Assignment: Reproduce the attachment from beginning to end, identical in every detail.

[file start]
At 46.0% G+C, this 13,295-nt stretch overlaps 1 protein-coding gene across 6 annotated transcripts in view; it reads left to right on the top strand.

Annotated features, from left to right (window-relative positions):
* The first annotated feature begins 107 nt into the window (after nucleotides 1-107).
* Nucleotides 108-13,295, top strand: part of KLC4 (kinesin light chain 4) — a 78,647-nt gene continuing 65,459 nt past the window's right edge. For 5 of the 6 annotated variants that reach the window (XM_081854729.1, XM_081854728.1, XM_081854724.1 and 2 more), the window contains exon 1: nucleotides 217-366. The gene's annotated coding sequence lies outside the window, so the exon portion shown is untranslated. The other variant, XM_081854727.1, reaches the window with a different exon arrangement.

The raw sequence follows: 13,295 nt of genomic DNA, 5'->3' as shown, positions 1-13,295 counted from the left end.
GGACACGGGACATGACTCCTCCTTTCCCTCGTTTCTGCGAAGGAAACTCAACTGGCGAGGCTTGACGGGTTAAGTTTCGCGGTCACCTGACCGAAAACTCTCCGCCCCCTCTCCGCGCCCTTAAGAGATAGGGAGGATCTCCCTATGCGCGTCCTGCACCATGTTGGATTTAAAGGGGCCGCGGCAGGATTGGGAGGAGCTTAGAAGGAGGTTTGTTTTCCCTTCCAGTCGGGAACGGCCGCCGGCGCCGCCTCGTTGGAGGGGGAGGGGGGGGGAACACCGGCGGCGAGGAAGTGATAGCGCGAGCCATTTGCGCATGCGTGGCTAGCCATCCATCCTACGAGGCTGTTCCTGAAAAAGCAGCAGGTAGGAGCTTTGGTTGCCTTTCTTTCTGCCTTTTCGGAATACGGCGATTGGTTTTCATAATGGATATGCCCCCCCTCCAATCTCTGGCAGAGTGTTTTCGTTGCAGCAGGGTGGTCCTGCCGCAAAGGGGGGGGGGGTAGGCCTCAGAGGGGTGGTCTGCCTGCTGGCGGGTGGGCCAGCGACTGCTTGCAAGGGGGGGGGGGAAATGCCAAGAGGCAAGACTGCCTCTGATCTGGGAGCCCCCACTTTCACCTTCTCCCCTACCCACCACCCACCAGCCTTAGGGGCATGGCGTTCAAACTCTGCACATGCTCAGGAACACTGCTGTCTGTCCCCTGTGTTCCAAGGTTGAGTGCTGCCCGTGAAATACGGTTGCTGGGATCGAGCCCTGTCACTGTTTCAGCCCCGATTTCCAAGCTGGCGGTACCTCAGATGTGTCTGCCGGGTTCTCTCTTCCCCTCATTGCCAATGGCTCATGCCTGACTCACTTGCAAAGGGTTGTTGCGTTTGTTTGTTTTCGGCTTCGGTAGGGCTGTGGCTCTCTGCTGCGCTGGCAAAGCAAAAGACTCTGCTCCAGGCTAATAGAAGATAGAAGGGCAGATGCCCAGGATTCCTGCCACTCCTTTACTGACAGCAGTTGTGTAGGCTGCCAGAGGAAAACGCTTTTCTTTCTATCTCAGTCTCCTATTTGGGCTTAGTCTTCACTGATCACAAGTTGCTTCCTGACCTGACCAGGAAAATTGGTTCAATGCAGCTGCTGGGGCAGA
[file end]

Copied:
At 46.0% G+C, this 13,295-nt stretch overlaps 1 protein-coding gene across 6 annotated transcripts in view; it reads left to right on the top strand.

Annotated features, from left to right (window-relative positions):
* The first annotated feature begins 107 nt into the window (after nucleotides 1-107).
* Nucleotides 108-13,295, top strand: part of KLC4 (kinesin light chain 4) — a 78,647-nt gene continuing 65,459 nt past the window's right edge. For 5 of the 6 annotated variants that reach the window (XM_081854729.1, XM_081854728.1, XM_081854724.1 and 2 more), the window contains exon 1: nucleotides 217-366. The gene's annotated coding sequence lies outside the window, so the exon portion shown is untranslated. The other variant, XM_081854727.1, reaches the window with a different exon arrangement.

The raw sequence follows: 13,295 nt of genomic DNA, 5'->3' as shown, positions 1-13,295 counted from the left end.
GGACACGGGACATGACTCCTCCTTTCCCTCGTTTCTGCGAAGGAAACTCAACTGGCGAGGCTTGACGGGTTAAGTTTCGCGGTCACCTGACCGAAAACTCTCCGCCCCCTCTCCGCGCCCTTAAGAGATAGGGAGGATCTCCCTATGCGCGTCCTGCACCATGTTGGATTTAAAGGGGCCGCGGCAGGATTGGGAGGAGCTTAGAAGGAGGTTTGTTTTCCCTTCCAGTCGGGAACGGCCGCCGGCGCCGCCTCGTTGGAGGGGGAGGGGGGGGGAACACCGGCGGCGAGGAAGTGATAGCGCGAGCCATTTGCGCATGCGTGGCTAGCCATCCATCCTACGAGGCTGTTCCTGAAAAAGCAGCAGGTAGGAGCTTTGGTTGCCTTTCTTTCTGCCTTTTCGGAATACGGCGATTGGTTTTCATAATGGATATGCCCCCCCTCCAATCTCTGGCAGAGTGTTTTCGTTGCAGCAGGGTGGTCCTGCCGCAAAGGGGGGGGGGGTAGGCCTCAGAGGGGTGGTCTGCCTGCTGGCGGGTGGGCCAGCGACTGCTTGCAAGGGGGGGGGGGAAATGCCAAGAGGCAAGACTGCCTCTGATCTGGGAGCCCCCACTTTCACCTTCTCCCCTACCCACCACCCACCAGCCTTAGGGGCATGGCGTTCAAACTCTGCACATGCTCAGGAACACTGCTGTCTGTCCCCTGTGTTCCAAGGTTGAGTGCTGCCCGTGAAATACGGTTGCTGGGATCGAGCCCTGTCACTGTTTCAGCCCCGATTTCCAAGCTGGCGGTACCTCAGATGTGTCTGCCGGGTTCTCTCTTCCCCTCATTGCCAATGGCTCATGCCTGACTCACTTGCAAAGGGTTGTTGCGTTTGTTTGTTTTCGGCTTCGGTAGGGCTGTGGCTCTCTGCTGCGCTGGCAAAGCAAAAGACTCTGCTCCAGGCTAATAGAAGATAGAAGGGCAGATGCCCAGGATTCCTGCCACTCCTTTACTGACAGCAGTTGTGTAGGCTGCCAGAGGAAAACGCTTTTCTTTCTATCTCAGTCTCCTATTTGGGCTTAGTCTTCACTGATCACAAGTTGCTTCCTGACCTGACCAGGAAAATTGGTTCAATGCAGCTGCTGGGGCAGA